The juxtaposition of black and white keys is exceptionally idiomatic pianism. A fine and influential example is the cadenza of Jeux d’eau (see example 10), and a humorous example can be found in the opening of Debussy’s first etudes (1915), where the A-flat intrudes on the white note ‘Czerny’ exercise (example 11). Such juxtaposition can also account for much of the bitonality of the later piano works, notably Blanc et noir (1915) for two pianos.
Example 10 Jeux d’eau
Example 11 First Etudes (1915)
Though many works exist in his oeuvres that are virtuosic, several are virtuosic for virtuosities sake. These include ‘Feux d’artifice’ (from Preludes II 1911) and ‘Poissons d’or’ (from Images II 1907), certainly Roberts tells us that ‘pianism, of the transcendental kind, was one of the many inspirations for ‘Poisson d’or’’. Only one work verges on the Lisztian in terms of its virtuosity, and that is the prelude (from book II) ‘Ce qu’a vu le Vent d’Ouest’ (1911). Perhaps the innovations are not in the pianism in these pieces, but in the compositional process. Nevertheless, the pianism makes use of octaves, tremolandi and the popular jeu perlé.
Example 12 ‘Poissons d’or’ (from Images II)
[Debussy] successfully attempts a distinctively new look at a well-established musical genre… in his Etudes (1915). The work encapsulates Debussy’s innovations in pianism, while also serving as preparation for the performer to study Debussy’s music. Though not as virtuosic as the previously identified virtuosic works, they remain difficult and as a result are rarely performed. Compositionally, they show a crystallised version of Debussy’s mosaic approach to form and what Rebecca Leydon has shown as ‘cinematic techniques’. The set was dedicated to Chopin, and one can see Debussy’s continuation of such genres evident in the Préludes also. The twelve etudes include ‘for five fingers’, followed by studies for thirds, fourths, sixths and octaves. There is an etude for ‘eight fingers’, ‘chromatic notes’, ‘contrasting sonorities’, and finally ‘chords’. Certainly Debussy was following the footsteps of the great pedagogue Czerny, leaving a legacy of innovative pianistic studies that would prepare pianists for his own music and much of what was to come.
As a pianist-composer, Debussy certainly continued the approach of his predecessors; to advance pianism through their music, and to leave some form of etudes to aid the performer to overcome these advances. Debussy’s own innovations are often echoes of Ravels, and Jeux d’eau is a work whose influence was to ripple through the piano music of composers of years to come. Ricardo Viňes certainly aided the transferral of pianistic ideas between the two composers, and it has been often mistakenly attributed that Debussy was the instigator of many innovations. Nevertheless, Debussy’s legacy is one of sonority, opening up numerous possibilities making the piano sound as if it was sans marteaux. Roberts makes a similar point, ‘that one of the principal technical problems for a performer of Debussy’s piano music is the production of sound, the control of all those elements of pianism for which we use such words as texture, colour, sonority, and tone.’ Robert Philip reminds us though, that ‘it now seems abundantly clear that the exciting new developments in piano music in the early years of the twentieth century were firmly rooted in nineteenth century precedent.’ Debussy’s importance in the pianism innovation cannot be ignored, continuing where ‘Chopin left off’.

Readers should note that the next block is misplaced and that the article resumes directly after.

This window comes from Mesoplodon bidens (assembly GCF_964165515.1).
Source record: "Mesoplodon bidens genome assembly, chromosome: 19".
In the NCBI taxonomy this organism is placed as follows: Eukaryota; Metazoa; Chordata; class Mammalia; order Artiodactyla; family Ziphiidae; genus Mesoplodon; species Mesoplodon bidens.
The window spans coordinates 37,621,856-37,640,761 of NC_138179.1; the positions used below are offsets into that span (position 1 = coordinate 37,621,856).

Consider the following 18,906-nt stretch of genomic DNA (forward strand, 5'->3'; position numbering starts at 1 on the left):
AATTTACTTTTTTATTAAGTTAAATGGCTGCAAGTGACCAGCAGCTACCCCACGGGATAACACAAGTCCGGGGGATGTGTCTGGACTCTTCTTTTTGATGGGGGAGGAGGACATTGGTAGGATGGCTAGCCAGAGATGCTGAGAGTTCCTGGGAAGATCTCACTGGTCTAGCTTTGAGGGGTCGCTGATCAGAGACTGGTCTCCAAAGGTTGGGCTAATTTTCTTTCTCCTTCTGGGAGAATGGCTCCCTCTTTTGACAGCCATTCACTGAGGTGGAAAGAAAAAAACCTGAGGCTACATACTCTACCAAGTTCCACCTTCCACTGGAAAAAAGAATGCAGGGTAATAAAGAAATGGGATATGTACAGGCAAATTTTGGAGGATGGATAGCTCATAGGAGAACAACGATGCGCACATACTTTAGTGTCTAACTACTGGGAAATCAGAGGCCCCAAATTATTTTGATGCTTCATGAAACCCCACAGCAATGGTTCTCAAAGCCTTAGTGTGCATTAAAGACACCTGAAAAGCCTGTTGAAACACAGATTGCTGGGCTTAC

Dent, Edward J, The Pianoforte and its Influence on Modern Music (The Musical Quarterly, Vol II, 1916, pp. 271 – 294)
Gartner, Kenneth R, The Expansion of Pianism since 1945 (PhD dissertation, New York University 1979)
Leydon, Rebecca, Debussy’s Late Style and the Devices of the Early Silent Cinema, from
Orledge, Robert, Debussy’s Piano Music (The Musical Times, Jan 1981 pp. 21 – 27)
Pasler, Jann, Timbre, Voice-leading, and the Musical Arabesque in Debussy’s Piano Music, from Debussy in Performance.
Roberts, Paul, Images (USA, Amadeus Press 1996)
Ed. Rowland, David, The Cambridge Companion to the Piano (Cambridge, CUP 1998)
Samson, Jim, Music in Transition (London, J. M. Dent & Sons 1993)
Schmitz, E. R., The Piano Works of Claude Debussy (Dover, New York 1966).
Smith, Richard Langham-, Debussy Studies (CUP, 1997)
Whittall, Arnold, Tonality and the Whole-Tone Scale in the music of Debussy, (Music Review 36 (1975): 261 – 71)
Whittall, Arnold, Musical Composition in the Twentieth Century (New York, OUP 1999)
 Gartner, K (1979)
 Howat, R (Series 1, Volume 1)
 Roberts, P (1996) pp. 161
 Samson, J. pp. 34
 Passler, Jann
 Philip, R. Cambridge Companion, pp. 193
 Roberts, P (1996), pp. 157
 Roberts, P (1996) pp.163
 Roberts, P (1996) pp. 178
 Ibid. pp. 181
 Philip, R in Cambridge Companion, pp. 192
 Roberts, Paul (1996) pp. 191
 Whittall, A. (1999)pp. 18
 Leydon, R. (article)
 Roberts, P (1996) pp. 285
 Philip, R in Cambridge Companion pp. 192
 Grove article, ‘Piano Playing’
3 responses to “What was Innovative about Debussy’s Approach to Pianism?”
Thank you very much for this post from which I have learned much about Debussy’s mechanisms and processes. I feel that the next time I hear his music I will be more ready to appreciate it’s merits and revelations than I have been in the past.
Glad you brought this out of the archives.